The idea of transference for avoiding risk came to me as I was helping a friend clean up malware that had gotten on their server. It wreaked havoc and got the server’s IP banned. This is a very inconvenient state for a business that can’t send an email and their web traffic is dropping like a pile of bricks.
I had reviewed the server and there was a ton of old code from long-ago apps that were no longer being used. So after cleaning all of that then I cleaned up the WordPress sites, getting rid of all the old unused plugins and themes and debris in the folder structures from past crud. Which then led to a web server migration.
It occurred to me during this process that prior to this cleanup there was no possible way for him to change servers, or change companies that own the servers, or anything. My client was stuck. And by being stuck the server he was on just aged unpleasantly over time with a deprecated database, codebase, and so on.
I kind of look at the evolution of tech as a moving escalator through a large airport. You don’t need to be the first one on or the last, but you do have to move in the direction of the escalator. As things “improve” with technology, support for older things expires, and we all know this. But in today’s fast-moving changes, no one is going to hold your hand and tell you, “Hey you are at risk here!” Well, not from the company you are buying from anyway. If you don’t keep moving forward on the moving escalator it causes congestion until somebody throws you off over the side into the walking path in front of the Brookstone store.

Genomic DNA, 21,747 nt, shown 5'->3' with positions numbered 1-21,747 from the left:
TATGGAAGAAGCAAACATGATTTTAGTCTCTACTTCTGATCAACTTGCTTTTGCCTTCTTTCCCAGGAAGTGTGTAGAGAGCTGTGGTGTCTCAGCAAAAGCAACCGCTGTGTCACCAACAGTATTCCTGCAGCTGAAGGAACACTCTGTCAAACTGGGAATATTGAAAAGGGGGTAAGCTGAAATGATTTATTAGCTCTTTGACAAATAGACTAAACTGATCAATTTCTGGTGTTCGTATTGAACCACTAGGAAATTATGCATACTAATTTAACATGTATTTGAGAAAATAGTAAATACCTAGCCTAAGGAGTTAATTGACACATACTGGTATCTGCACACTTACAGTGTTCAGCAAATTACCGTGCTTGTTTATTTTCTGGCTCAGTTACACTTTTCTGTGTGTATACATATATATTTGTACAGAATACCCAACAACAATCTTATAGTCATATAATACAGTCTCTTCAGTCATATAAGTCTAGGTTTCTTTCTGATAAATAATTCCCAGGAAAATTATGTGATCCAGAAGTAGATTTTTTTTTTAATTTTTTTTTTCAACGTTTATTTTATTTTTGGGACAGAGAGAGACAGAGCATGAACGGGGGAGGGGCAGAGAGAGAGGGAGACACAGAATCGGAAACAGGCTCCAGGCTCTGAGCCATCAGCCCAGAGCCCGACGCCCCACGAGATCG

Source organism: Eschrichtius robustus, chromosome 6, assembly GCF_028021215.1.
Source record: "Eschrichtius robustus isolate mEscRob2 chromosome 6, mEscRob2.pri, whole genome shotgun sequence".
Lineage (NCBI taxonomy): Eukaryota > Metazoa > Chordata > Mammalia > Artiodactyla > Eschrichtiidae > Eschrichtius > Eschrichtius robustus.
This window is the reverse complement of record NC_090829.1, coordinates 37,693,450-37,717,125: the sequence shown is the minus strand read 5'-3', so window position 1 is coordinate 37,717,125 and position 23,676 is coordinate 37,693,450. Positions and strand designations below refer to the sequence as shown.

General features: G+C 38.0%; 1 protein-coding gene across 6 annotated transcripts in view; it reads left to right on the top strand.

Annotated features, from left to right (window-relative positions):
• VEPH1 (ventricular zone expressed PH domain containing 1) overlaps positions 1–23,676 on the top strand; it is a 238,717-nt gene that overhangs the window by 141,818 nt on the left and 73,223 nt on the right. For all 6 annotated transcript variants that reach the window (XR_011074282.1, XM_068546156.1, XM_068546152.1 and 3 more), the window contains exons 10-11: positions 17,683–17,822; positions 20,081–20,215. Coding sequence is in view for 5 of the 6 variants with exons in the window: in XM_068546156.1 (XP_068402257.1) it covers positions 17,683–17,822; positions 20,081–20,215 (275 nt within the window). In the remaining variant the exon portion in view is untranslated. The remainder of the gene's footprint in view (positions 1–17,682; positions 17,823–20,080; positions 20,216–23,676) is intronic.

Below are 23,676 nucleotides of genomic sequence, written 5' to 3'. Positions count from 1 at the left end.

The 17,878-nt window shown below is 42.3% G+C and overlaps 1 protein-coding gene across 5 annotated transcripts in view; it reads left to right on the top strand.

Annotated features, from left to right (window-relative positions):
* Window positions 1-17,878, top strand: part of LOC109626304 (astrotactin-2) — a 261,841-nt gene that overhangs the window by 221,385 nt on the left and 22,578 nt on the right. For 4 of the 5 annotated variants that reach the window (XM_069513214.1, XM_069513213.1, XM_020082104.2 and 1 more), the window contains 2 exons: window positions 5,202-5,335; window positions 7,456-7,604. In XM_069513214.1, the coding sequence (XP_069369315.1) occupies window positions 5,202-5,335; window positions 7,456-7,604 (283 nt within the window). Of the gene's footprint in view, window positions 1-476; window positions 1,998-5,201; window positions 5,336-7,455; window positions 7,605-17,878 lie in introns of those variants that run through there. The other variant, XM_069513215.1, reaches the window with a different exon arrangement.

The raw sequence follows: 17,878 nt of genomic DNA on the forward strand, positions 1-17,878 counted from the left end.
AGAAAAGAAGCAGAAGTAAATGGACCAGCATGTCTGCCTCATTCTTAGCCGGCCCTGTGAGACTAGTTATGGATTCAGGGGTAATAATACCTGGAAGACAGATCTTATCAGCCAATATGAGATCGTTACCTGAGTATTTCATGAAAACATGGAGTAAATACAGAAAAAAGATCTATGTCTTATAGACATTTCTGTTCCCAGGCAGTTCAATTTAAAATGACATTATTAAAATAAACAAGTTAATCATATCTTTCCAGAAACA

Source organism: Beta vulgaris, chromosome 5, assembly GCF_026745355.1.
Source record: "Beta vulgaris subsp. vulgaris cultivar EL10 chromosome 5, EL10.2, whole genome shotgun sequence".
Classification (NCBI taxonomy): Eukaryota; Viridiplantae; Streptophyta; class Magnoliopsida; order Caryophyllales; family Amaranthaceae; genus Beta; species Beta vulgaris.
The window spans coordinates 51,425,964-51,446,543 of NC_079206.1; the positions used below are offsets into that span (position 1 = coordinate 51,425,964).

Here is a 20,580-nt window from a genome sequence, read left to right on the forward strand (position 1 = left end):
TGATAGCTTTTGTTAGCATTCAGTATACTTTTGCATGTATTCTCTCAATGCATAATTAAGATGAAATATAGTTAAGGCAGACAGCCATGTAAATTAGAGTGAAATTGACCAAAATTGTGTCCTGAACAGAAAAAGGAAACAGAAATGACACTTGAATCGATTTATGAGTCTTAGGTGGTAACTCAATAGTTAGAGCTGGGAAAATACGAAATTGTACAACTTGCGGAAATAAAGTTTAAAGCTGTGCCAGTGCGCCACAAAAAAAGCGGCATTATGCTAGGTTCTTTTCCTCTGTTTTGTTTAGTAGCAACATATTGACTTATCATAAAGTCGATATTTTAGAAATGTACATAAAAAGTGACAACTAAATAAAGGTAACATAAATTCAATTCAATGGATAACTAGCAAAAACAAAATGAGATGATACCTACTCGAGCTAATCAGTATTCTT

The point I’m trying to make is we should be looking at the tech we purchase, and the tech we rely on – whether that is servers, emails, smartphones, etc – with an element of risk analysis. I’m talking about things in our lives that we rely on for our business that if something changes or is removed, can we recover. Is there an exit path?
The deeper concern is of course as we rely more on cloud services for our emails, our music, our file storage, our health records, and on and on, we no longer own it, we become adjoined with these services and highly reliant. Rightfully so, they are incredible and getting better every day, but what happens when the owners (not you) come to an impasse? Can you break ties with that service? I know for myself if Google took away “my” Gmail and calendar, I would just go live in a cave and try to live off grub worms from now on. In my book, it would be the apocalypse coming early.
Obviously, some risks you just have to retain because you have no choice or maybe you just think, meh, I’ll play the odds. And that’s fine. However, I’m all about minimizing risk by reviewing these hard-to-change items and trying to figure out the ‘what if tomorrow this ended’ could I keep my server cleaned up? Could I actually do backups of my files in alternate locations, could I have a secondary email system just in case? Simple maintenance – Can I transfer my data or what is important to my business to another service or own it all? At the end of the day, it’s yours to keep or yours to lose.